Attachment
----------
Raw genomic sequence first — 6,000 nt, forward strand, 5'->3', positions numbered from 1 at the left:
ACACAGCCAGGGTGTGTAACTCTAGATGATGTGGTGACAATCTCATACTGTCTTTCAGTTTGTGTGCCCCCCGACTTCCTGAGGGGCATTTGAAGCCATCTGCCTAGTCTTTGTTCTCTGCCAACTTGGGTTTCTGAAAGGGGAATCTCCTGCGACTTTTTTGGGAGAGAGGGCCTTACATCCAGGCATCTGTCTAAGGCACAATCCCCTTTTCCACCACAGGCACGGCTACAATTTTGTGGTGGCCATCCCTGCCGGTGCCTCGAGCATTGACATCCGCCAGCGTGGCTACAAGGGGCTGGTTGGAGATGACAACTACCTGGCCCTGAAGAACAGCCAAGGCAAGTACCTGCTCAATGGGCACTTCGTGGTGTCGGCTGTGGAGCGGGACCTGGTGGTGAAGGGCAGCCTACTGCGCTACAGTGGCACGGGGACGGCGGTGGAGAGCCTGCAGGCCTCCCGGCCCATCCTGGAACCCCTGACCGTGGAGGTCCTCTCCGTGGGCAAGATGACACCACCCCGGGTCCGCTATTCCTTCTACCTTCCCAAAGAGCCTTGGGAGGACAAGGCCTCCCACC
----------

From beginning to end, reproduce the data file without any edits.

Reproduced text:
Raw genomic sequence first — 6,000 nt, forward strand, 5'->3', positions numbered from 1 at the left:
ACACAGCCAGGGTGTGTAACTCTAGATGATGTGGTGACAATCTCATACTGTCTTTCAGTTTGTGTGCCCCCCGACTTCCTGAGGGGCATTTGAAGCCATCTGCCTAGTCTTTGTTCTCTGCCAACTTGGGTTTCTGAAAGGGGAATCTCCTGCGACTTTTTTGGGAGAGAGGGCCTTACATCCAGGCATCTGTCTAAGGCACAATCCCCTTTTCCACCACAGGCACGGCTACAATTTTGTGGTGGCCATCCCTGCCGGTGCCTCGAGCATTGACATCCGCCAGCGTGGCTACAAGGGGCTGGTTGGAGATGACAACTACCTGGCCCTGAAGAACAGCCAAGGCAAGTACCTGCTCAATGGGCACTTCGTGGTGTCGGCTGTGGAGCGGGACCTGGTGGTGAAGGGCAGCCTACTGCGCTACAGTGGCACGGGGACGGCGGTGGAGAGCCTGCAGGCCTCCCGGCCCATCCTGGAACCCCTGACCGTGGAGGTCCTCTCCGTGGGCAAGATGACACCACCCCGGGTCCGCTATTCCTTCTACCTTCCCAAAGAGCCTTGGGAGGACAAGGCCTCCCACC